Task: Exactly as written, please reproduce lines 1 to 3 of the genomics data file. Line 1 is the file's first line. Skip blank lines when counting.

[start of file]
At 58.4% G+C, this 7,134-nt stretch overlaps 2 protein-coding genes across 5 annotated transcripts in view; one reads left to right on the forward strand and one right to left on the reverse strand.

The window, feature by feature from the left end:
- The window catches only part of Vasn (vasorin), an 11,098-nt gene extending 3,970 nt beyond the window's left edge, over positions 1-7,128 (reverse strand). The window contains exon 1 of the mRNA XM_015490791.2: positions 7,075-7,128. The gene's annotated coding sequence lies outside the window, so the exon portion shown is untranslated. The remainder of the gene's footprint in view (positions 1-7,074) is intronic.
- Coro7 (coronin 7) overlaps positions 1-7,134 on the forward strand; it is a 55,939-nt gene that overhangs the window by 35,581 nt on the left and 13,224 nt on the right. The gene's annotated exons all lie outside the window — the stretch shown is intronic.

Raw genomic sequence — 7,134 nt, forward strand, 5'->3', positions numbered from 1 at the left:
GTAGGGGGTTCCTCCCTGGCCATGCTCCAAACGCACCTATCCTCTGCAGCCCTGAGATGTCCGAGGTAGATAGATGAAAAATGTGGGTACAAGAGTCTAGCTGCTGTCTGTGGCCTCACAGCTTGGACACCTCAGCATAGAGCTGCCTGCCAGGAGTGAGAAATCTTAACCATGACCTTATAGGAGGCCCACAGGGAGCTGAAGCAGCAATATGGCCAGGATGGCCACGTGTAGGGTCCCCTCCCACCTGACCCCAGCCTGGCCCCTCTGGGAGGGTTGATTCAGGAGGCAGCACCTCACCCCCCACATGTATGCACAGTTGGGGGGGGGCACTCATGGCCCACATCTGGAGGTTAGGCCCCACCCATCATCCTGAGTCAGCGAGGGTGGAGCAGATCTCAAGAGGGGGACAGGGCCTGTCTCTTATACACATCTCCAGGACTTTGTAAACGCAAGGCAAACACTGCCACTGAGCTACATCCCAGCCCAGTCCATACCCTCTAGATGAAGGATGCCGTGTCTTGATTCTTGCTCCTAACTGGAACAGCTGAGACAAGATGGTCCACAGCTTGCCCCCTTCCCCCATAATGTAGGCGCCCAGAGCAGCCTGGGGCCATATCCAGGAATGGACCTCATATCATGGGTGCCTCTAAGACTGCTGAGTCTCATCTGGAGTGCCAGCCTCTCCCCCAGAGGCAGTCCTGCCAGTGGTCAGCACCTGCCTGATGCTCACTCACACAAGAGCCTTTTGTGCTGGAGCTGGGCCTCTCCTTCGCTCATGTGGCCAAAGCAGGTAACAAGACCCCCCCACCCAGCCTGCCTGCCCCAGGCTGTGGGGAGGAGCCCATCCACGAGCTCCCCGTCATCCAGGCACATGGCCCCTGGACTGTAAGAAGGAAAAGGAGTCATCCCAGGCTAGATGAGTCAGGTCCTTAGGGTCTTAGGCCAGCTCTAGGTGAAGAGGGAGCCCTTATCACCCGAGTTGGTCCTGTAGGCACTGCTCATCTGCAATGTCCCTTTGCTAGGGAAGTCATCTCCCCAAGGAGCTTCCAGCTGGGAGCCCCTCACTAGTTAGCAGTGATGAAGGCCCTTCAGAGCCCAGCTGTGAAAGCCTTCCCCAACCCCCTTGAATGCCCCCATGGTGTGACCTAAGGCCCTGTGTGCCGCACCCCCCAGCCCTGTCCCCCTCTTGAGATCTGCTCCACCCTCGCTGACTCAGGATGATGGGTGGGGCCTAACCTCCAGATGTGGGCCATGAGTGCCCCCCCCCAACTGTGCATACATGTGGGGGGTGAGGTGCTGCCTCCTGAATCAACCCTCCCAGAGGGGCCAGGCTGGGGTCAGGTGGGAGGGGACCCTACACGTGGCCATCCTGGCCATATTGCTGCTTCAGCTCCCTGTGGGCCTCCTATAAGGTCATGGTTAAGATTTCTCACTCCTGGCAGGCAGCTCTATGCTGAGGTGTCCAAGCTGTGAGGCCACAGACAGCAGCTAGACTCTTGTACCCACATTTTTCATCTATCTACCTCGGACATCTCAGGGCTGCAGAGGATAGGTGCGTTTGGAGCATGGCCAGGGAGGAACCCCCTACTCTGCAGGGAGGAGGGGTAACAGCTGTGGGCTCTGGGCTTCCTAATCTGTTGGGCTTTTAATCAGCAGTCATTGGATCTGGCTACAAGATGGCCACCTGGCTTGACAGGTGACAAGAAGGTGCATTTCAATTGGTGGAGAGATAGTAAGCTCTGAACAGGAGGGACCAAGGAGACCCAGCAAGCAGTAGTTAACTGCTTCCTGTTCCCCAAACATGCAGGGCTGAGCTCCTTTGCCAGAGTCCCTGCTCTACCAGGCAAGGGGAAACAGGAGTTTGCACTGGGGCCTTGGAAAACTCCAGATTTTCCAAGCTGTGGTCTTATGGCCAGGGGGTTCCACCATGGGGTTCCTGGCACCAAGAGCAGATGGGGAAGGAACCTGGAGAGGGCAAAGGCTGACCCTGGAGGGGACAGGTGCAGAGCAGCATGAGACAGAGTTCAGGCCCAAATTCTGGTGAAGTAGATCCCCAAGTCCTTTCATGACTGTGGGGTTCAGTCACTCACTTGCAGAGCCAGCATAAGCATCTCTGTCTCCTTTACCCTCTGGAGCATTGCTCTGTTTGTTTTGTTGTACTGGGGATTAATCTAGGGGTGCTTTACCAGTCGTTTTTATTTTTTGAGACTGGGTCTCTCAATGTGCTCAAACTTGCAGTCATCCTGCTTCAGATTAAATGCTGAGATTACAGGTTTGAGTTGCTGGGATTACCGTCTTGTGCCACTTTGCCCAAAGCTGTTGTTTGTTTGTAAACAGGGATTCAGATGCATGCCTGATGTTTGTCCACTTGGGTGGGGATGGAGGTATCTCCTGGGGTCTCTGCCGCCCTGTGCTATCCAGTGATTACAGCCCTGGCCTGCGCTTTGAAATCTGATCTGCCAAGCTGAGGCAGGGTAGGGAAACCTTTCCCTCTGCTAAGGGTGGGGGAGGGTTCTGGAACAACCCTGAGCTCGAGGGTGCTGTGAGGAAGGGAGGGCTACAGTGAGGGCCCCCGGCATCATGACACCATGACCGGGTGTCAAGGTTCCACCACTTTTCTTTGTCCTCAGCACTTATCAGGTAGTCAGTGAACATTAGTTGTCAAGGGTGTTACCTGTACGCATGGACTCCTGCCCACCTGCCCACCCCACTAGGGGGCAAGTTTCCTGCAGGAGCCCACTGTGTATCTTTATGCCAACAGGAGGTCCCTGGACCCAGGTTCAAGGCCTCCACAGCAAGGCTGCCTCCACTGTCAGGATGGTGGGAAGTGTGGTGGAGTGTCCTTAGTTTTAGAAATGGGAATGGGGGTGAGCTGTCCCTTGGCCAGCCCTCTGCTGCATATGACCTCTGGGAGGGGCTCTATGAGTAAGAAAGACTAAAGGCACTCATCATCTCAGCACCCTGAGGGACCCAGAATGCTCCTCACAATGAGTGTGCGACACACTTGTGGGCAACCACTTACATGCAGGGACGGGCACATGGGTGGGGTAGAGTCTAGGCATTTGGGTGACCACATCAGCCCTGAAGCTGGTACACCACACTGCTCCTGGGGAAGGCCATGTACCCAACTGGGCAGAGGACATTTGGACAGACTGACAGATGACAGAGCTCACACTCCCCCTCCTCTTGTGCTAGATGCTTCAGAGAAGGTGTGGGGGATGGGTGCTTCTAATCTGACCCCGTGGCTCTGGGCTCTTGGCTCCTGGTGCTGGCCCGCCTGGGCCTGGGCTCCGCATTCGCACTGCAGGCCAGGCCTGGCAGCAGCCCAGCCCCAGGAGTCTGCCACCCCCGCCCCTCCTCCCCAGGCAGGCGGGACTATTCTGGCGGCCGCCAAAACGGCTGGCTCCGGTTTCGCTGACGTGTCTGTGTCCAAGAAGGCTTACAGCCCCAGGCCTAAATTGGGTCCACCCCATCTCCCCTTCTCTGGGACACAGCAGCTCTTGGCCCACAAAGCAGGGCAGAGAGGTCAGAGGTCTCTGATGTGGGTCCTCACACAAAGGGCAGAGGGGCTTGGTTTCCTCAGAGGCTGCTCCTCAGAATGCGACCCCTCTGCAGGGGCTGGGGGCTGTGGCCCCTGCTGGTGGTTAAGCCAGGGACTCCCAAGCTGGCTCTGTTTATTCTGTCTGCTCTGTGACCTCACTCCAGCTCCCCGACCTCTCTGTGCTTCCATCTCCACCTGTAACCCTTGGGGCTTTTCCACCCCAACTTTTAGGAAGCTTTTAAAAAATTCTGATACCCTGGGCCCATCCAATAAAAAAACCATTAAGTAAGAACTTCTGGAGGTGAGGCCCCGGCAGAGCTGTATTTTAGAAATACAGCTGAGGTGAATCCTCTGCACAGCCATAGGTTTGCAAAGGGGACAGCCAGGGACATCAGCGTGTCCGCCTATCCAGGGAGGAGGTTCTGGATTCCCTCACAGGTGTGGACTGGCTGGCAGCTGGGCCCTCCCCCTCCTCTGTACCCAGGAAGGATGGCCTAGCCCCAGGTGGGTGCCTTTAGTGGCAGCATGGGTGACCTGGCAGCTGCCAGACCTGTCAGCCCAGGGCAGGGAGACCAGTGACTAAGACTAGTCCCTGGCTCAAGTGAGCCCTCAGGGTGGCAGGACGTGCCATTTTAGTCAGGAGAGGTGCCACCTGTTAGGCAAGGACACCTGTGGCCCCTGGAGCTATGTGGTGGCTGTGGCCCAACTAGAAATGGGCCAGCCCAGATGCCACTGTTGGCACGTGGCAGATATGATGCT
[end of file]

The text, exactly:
At 58.4% G+C, this 7,134-nt stretch overlaps 2 protein-coding genes across 5 annotated transcripts in view; one reads left to right on the forward strand and one right to left on the reverse strand.

The window, feature by feature from the left end:
- The window catches only part of Vasn (vasorin), an 11,098-nt gene extending 3,970 nt beyond the window's left edge, over positions 1-7,128 (reverse strand). The window contains exon 1 of the mRNA XM_015490791.2: positions 7,075-7,128. The gene's annotated coding sequence lies outside the window, so the exon portion shown is untranslated. The remainder of the gene's footprint in view (positions 1-7,074) is intronic.